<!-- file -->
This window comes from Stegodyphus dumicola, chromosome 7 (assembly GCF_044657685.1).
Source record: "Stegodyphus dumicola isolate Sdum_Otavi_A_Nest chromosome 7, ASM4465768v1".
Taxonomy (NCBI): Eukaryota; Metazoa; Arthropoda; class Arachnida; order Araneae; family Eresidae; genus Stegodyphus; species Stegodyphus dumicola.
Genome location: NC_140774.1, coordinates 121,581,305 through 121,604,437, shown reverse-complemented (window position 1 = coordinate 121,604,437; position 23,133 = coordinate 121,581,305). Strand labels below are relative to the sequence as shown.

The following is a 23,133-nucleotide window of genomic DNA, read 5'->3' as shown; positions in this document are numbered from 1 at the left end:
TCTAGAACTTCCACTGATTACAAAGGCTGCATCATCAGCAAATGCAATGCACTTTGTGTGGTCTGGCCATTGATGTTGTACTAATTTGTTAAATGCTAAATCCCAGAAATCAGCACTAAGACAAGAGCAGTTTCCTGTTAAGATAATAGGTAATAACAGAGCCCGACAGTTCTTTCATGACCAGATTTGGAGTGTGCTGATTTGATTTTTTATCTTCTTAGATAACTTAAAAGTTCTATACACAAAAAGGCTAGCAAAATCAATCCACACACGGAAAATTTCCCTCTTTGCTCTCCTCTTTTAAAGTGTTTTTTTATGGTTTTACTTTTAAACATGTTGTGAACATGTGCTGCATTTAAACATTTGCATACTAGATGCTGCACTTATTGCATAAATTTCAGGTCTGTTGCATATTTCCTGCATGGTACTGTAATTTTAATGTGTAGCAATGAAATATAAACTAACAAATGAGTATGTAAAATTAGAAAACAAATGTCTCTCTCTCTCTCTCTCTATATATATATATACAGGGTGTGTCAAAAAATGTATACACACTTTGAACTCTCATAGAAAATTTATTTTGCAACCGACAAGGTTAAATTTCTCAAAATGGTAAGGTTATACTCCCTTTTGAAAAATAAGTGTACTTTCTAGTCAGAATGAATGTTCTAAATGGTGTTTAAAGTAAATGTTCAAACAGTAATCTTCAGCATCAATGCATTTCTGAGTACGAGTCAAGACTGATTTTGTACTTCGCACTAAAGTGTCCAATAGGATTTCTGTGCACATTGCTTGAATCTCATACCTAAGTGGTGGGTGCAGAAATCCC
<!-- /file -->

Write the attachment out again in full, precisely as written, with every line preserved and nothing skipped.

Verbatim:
This window comes from Stegodyphus dumicola, chromosome 7 (assembly GCF_044657685.1).
Source record: "Stegodyphus dumicola isolate Sdum_Otavi_A_Nest chromosome 7, ASM4465768v1".
Taxonomy (NCBI): Eukaryota; Metazoa; Arthropoda; class Arachnida; order Araneae; family Eresidae; genus Stegodyphus; species Stegodyphus dumicola.
Genome location: NC_140774.1, coordinates 121,581,305 through 121,604,437, shown reverse-complemented (window position 1 = coordinate 121,604,437; position 23,133 = coordinate 121,581,305). Strand labels below are relative to the sequence as shown.

The following is a 23,133-nucleotide window of genomic DNA, read 5'->3' as shown; positions in this document are numbered from 1 at the left end:
TCTAGAACTTCCACTGATTACAAAGGCTGCATCATCAGCAAATGCAATGCACTTTGTGTGGTCTGGCCATTGATGTTGTACTAATTTGTTAAATGCTAAATCCCAGAAATCAGCACTAAGACAAGAGCAGTTTCCTGTTAAGATAATAGGTAATAACAGAGCCCGACAGTTCTTTCATGACCAGATTTGGAGTGTGCTGATTTGATTTTTTATCTTCTTAGATAACTTAAAAGTTCTATACACAAAAAGGCTAGCAAAATCAATCCACACACGGAAAATTTCCCTCTTTGCTCTCCTCTTTTAAAGTGTTTTTTTATGGTTTTACTTTTAAACATGTTGTGAACATGTGCTGCATTTAAACATTTGCATACTAGATGCTGCACTTATTGCATAAATTTCAGGTCTGTTGCATATTTCCTGCATGGTACTGTAATTTTAATGTGTAGCAATGAAATATAAACTAACAAATGAGTATGTAAAATTAGAAAACAAATGTCTCTCTCTCTCTCTCTCTATATATATATATACAGGGTGTGTCAAAAAATGTATACACACTTTGAACTCTCATAGAAAATTTATTTTGCAACCGACAAGGTTAAATTTCTCAAAATGGTAAGGTTATACTCCCTTTTGAAAAATAAGTGTACTTTCTAGTCAGAATGAATGTTCTAAATGGTGTTTAAAGTAAATGTTCAAACAGTAATCTTCAGCATCAATGCATTTCTGAGTACGAGTCAAGACTGATTTTGTACTTCGCACTAAAGTGTCCAATAGGATTTCTGTGCACATTGCTTGAATCTCATACCTAAGTGGTGGGTGCAGAAATCCC